The opinion of the court was delivered by: Murphy, District Judge
This matter is before the Court on an appeal from an order by United States Magistrate Judge Philip M. Frazier granting Plaintiff Jerry Trent leave to file an amended complaint (Doc. 18). Trent filed this case originally in the Circuit Court of the Twentieth Judicial Circuit, St. Clair County, Illinois, on August 17, 2010. In Trent's original complaint in this case, he asserted a claim for breach of contract against Defendant Ohio National Life Insurance Company ("Ohio National") based on Ohio National's refusal to pay a claim by Trent on a policy of disability insurance issued to Trent by Ohio National. Trent's original complaint also asserted a claim for breach of fiduciary duty against then-Defendant John A. Vassen, alleging that Vassen is an insurance broker who procured for Trent his policy of disability insurance from Ohio National and who, Trent alleged, failed to procure a proper policy of disability insurance for Trent. On August 20, 2010, Ohio National was served with Trent's original complaint. On September 17, 2010, Ohio National removed this case from state court to this Court, asserting federal subject matter jurisdiction on the basis of diversity of citizenship pursuant to 28 U.S.C. § 1332. Although both Trent and Vassen are citizens of Illinois, Ohio National claimed that Vassen had been fraudulently joined to defeat diversity because Vassen is not an insurance broker and did not procure any policy of disability insurance for Trent. Accordingly, Ohio National argued, the Court could disregard Vassen as a party to this action.
It appears that Ohio National's allegations concerning Vassen are correct, because on October 16, 2010, Trent filed a motion for leave to amend his complaint; the proposed amended complaint omitted Vassen as a party Defendant and in Vassen's stead joined Defendant John Bassett, an insurance broker based in Belleville, Illinois, who, Trent alleged, procured an unsuitable policy of disability insurance for Trent from Ohio National. Also on October 16 Trent filed a motion for remand of this case to state court for lack of subject matter jurisdiction. The basis for the remand motion is that, although Vassen is not a proper party to this case inasmuch as he is not an insurance broker and never procured insurance for Trent, Bassett, who is, like Trent, an Illinois citizen, is a proper party to the case inasmuch as he, Bassett, in fact is the insurance broker who procured for Trent the policy of disability insurance issued to Trent by Ohio National. On October 21, 2010, Magistrate Judge Frazier granted Trent leave to file an amended complaint. On October 25, 2010, Trent filed his amended complaint. In the amended complaint Trent continues to allege breach of contract against Ohio National based on the insurer's denial of Trent's claim on his disability insurance, and adds claims of breach of fiduciary duty and negligence against Bassett and Bassett's insurance brokerage, Bassett and Associates. Ohio National now appeals from Magistrate Judge Frazier's October 21 order granting Trent leave to amend his complaint. Having considered the matter carefully, the Court rules as follows.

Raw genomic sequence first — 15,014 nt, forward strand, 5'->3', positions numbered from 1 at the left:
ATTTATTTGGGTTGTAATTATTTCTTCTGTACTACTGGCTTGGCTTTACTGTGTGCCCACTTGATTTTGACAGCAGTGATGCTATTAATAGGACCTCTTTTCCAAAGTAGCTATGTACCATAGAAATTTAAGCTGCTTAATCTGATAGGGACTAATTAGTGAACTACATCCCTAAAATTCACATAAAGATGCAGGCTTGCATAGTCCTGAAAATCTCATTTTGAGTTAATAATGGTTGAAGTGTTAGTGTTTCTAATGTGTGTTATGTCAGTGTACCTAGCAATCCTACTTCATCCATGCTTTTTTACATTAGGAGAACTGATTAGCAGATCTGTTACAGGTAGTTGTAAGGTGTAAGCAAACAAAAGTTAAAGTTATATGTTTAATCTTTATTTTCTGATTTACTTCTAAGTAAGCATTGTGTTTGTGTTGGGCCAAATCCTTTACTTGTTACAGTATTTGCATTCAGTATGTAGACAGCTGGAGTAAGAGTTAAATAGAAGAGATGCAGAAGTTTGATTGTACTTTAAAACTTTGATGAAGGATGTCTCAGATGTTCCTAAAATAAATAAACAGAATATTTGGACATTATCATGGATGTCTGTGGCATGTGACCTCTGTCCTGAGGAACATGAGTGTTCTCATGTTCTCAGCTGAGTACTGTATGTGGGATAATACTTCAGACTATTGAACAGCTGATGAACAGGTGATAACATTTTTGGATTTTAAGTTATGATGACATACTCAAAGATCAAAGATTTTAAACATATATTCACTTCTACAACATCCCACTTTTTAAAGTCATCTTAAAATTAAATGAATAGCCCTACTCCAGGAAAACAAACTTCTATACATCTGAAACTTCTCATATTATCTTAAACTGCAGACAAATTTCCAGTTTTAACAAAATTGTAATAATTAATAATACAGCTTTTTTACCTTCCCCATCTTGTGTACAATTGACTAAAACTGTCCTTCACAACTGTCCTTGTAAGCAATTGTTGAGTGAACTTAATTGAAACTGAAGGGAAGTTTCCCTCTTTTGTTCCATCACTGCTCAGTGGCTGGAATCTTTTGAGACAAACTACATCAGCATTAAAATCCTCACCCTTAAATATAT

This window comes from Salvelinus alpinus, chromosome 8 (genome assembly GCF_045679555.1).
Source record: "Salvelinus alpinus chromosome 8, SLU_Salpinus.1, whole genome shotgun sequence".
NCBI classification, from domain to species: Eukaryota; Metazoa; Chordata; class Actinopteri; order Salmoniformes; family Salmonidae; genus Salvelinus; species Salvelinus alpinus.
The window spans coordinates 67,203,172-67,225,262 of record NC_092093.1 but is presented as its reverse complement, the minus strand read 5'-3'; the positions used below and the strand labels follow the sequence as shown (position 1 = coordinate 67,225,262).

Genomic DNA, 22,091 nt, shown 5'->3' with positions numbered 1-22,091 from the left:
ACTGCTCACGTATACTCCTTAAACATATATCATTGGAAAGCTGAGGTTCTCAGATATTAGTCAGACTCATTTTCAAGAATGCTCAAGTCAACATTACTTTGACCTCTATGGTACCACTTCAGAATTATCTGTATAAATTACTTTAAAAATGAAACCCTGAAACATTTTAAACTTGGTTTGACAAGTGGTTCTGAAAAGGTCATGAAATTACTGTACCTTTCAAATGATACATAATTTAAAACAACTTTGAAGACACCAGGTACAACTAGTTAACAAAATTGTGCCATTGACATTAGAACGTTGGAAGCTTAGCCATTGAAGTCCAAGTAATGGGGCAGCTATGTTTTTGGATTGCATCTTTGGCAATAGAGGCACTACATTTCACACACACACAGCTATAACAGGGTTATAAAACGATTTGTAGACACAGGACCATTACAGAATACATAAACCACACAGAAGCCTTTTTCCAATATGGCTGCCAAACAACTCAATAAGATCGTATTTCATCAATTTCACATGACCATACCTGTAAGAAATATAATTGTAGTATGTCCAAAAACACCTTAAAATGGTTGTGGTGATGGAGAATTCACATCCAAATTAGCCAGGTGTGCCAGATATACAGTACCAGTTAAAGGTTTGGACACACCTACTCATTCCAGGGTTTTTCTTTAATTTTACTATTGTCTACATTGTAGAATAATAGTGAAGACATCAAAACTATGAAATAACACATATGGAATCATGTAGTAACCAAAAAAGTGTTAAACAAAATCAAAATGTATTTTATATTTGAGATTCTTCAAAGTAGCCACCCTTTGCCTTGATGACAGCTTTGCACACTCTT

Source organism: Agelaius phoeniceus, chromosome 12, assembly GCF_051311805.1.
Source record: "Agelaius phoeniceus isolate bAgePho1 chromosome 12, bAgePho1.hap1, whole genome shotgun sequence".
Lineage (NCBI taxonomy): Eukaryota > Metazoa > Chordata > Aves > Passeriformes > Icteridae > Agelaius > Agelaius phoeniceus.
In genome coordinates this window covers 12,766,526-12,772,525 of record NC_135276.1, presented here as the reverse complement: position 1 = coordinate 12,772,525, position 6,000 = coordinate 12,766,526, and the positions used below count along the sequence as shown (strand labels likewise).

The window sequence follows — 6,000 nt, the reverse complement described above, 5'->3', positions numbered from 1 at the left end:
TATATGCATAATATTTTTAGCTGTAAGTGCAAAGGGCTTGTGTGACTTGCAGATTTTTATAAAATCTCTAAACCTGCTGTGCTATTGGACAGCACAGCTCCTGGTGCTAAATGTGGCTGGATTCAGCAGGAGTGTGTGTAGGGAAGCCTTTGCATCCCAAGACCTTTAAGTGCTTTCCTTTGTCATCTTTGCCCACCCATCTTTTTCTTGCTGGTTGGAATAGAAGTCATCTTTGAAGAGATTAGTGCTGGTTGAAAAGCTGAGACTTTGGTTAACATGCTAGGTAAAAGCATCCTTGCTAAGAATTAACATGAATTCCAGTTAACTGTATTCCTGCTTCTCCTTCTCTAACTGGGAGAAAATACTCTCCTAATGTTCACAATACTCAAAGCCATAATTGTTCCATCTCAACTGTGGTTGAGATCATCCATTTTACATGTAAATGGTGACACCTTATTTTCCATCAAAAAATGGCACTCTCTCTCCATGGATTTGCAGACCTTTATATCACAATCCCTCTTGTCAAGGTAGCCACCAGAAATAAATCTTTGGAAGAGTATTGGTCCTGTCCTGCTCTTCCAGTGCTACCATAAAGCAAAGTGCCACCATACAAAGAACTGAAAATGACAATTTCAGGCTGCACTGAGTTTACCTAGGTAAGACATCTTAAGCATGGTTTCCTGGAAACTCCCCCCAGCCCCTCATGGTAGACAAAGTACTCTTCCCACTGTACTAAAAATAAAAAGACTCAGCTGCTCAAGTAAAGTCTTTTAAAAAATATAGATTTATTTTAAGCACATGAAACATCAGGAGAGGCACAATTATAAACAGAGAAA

As an initial matter, the Court notes the standard under which it must evaluate an appeal from an order of a magistrate judge. Pursuant to 28 U.S.C. § 636, with exceptions not pertinent here, "a judge may designate a magistrate judge to hear and determine any pretrial matter pending before the court[.]" 28 U.S.C. § 636(b)(1)(A). Further, "[a] judge of the court may reconsider any pretrial matter under this subparagraph (A) where it has been shown that the magistrate judge's order is clearly erroneous or contrary to law." Id. Rule 72 of the Federal Rules of Civil Procedure provides, in pertinent part, that "[w]hen a pretrial matter not dispositive of a party's claim or defense is referred to a magistrate judge to hear and decide, the magistrate judge must promptly conduct the required proceedings and, when appropriate, issue a written order stating the decision." Fed. R. Civ. P. 72(a). The rule states further that "[a] party may serve and file objections to the order within 14 days after being served with a copy. A party may not assign as error a defect in the order not timely objected to." Id. "The district judge in the case must consider timely objections and modify or set aside any part of the order that is clearly erroneous or is contrary to law." Id. See also Westefer v. Snyder, 472 F. Supp. 2d 1034, 1036 (S.D. Ill. 2006). Finally, the Court's Local Rules provide, in pertinent part:
Any party may appeal a Magistrate Judge's order determining a motion or matter within 14 days after issuance of the Magistrate Judge's order, unless a different time is prescribed by the Magistrate Judge or a District Judge. The party shall file with the Clerk of Court and serve on all parties a written request for an appeal which shall specifically designate the order or part of the order that the parties wish the Court to reconsider. A District Judge shall reconsider the matter and shall set aside any portion of the Magistrate Judge's order found to be clearly erroneous or contrary to law. A District Judge may also reconsider sua sponte any matter determined by a Magistrate Judge under this rule.
SDIL-LR 73.1(a) (emphasis in original).